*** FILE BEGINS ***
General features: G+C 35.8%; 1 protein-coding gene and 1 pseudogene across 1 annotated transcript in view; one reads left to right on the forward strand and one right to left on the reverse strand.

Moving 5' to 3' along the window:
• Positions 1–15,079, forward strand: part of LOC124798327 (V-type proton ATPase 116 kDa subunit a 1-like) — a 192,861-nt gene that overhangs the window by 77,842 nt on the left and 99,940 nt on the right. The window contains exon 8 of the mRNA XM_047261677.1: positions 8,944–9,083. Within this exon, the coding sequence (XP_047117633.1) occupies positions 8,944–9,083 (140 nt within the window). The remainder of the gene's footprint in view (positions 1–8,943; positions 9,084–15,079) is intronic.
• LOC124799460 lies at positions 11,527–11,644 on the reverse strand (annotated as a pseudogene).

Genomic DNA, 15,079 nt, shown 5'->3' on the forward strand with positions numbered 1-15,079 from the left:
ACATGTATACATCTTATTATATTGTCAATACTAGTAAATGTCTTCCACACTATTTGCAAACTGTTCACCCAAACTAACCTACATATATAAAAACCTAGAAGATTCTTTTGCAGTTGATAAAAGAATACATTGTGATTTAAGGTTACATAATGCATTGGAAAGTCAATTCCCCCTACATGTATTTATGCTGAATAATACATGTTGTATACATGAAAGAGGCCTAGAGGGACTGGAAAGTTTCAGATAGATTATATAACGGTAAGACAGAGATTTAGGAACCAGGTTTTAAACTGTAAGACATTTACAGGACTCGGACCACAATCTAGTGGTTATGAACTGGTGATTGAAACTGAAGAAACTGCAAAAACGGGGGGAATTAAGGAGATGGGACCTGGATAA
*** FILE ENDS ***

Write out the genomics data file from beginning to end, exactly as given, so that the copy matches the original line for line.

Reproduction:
General features: G+C 35.8%; 1 protein-coding gene and 1 pseudogene across 1 annotated transcript in view; one reads left to right on the forward strand and one right to left on the reverse strand.

Moving 5' to 3' along the window:
• Positions 1–15,079, forward strand: part of LOC124798327 (V-type proton ATPase 116 kDa subunit a 1-like) — a 192,861-nt gene that overhangs the window by 77,842 nt on the left and 99,940 nt on the right. The window contains exon 8 of the mRNA XM_047261677.1: positions 8,944–9,083. Within this exon, the coding sequence (XP_047117633.1) occupies positions 8,944–9,083 (140 nt within the window). The remainder of the gene's footprint in view (positions 1–8,943; positions 9,084–15,079) is intronic.
• LOC124799460 lies at positions 11,527–11,644 on the reverse strand (annotated as a pseudogene).

Genomic DNA, 15,079 nt, shown 5'->3' on the forward strand with positions numbered 1-15,079 from the left:
ACATGTATACATCTTATTATATTGTCAATACTAGTAAATGTCTTCCACACTATTTGCAAACTGTTCACCCAAACTAACCTACATATATAAAAACCTAGAAGATTCTTTTGCAGTTGATAAAAGAATACATTGTGATTTAAGGTTACATAATGCATTGGAAAGTCAATTCCCCCTACATGTATTTATGCTGAATAATACATGTTGTATACATGAAAGAGGCCTAGAGGGACTGGAAAGTTTCAGATAGATTATATAACGGTAAGACAGAGATTTAGGAACCAGGTTTTAAACTGTAAGACATTTACAGGACTCGGACCACAATCTAGTGGTTATGAACTGGTGATTGAAACTGAAGAAACTGCAAAAACGGGGGGAATTAAGGAGATGGGACCTGGATAA